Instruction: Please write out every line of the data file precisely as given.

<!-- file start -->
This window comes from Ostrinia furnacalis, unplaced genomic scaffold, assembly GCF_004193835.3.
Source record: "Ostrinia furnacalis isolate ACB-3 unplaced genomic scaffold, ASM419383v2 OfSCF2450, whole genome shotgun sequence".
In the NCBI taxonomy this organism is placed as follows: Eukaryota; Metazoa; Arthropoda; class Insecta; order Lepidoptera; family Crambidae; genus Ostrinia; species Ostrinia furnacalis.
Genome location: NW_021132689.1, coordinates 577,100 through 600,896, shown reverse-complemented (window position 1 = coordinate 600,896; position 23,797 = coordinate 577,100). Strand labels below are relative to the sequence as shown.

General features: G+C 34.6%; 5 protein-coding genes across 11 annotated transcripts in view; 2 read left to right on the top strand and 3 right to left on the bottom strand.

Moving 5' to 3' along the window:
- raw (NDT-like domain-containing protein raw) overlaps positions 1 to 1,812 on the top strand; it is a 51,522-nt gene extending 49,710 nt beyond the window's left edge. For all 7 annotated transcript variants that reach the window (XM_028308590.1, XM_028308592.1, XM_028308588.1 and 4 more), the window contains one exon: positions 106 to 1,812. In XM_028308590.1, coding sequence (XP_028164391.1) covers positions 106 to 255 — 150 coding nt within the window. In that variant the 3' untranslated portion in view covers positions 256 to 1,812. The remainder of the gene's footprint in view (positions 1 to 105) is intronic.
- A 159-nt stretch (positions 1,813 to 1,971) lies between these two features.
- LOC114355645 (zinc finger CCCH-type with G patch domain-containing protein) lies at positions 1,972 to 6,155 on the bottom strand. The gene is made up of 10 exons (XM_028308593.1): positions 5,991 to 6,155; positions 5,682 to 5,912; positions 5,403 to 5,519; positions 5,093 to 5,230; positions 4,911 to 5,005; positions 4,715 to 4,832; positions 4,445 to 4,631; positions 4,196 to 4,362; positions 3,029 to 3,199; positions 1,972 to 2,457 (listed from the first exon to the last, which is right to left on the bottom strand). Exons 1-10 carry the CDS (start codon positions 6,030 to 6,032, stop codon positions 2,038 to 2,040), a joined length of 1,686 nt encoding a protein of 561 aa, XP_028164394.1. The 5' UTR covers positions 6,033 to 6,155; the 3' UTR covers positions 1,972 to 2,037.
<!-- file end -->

This window comes from Ostrinia furnacalis, unplaced genomic scaffold, assembly GCF_004193835.3.
Source record: "Ostrinia furnacalis isolate ACB-3 unplaced genomic scaffold, ASM419383v2 OfSCF2450, whole genome shotgun sequence".
In the NCBI taxonomy this organism is placed as follows: Eukaryota; Metazoa; Arthropoda; class Insecta; order Lepidoptera; family Crambidae; genus Ostrinia; species Ostrinia furnacalis.
Genome location: NW_021132689.1, coordinates 577,100 through 600,896, shown reverse-complemented (window position 1 = coordinate 600,896; position 23,797 = coordinate 577,100). Strand labels below are relative to the sequence as shown.

General features: G+C 34.6%; 5 protein-coding genes across 11 annotated transcripts in view; 2 read left to right on the top strand and 3 right to left on the bottom strand.

Moving 5' to 3' along the window:
- raw (NDT-like domain-containing protein raw) overlaps positions 1 to 1,812 on the top strand; it is a 51,522-nt gene extending 49,710 nt beyond the window's left edge. For all 7 annotated transcript variants that reach the window (XM_028308590.1, XM_028308592.1, XM_028308588.1 and 4 more), the window contains one exon: positions 106 to 1,812. In XM_028308590.1, coding sequence (XP_028164391.1) covers positions 106 to 255 — 150 coding nt within the window. In that variant the 3' untranslated portion in view covers positions 256 to 1,812. The remainder of the gene's footprint in view (positions 1 to 105) is intronic.
- A 159-nt stretch (positions 1,813 to 1,971) lies between these two features.
- LOC114355645 (zinc finger CCCH-type with G patch domain-containing protein) lies at positions 1,972 to 6,155 on the bottom strand. The gene is made up of 10 exons (XM_028308593.1): positions 5,991 to 6,155; positions 5,682 to 5,912; positions 5,403 to 5,519; positions 5,093 to 5,230; positions 4,911 to 5,005; positions 4,715 to 4,832; positions 4,445 to 4,631; positions 4,196 to 4,362; positions 3,029 to 3,199; positions 1,972 to 2,457 (listed from the first exon to the last, which is right to left on the bottom strand). Exons 1-10 carry the CDS (start codon positions 6,030 to 6,032, stop codon positions 2,038 to 2,040), a joined length of 1,686 nt encoding a protein of 561 aa, XP_028164394.1. The 5' UTR covers positions 6,033 to 6,155; the 3' UTR covers positions 1,972 to 2,037.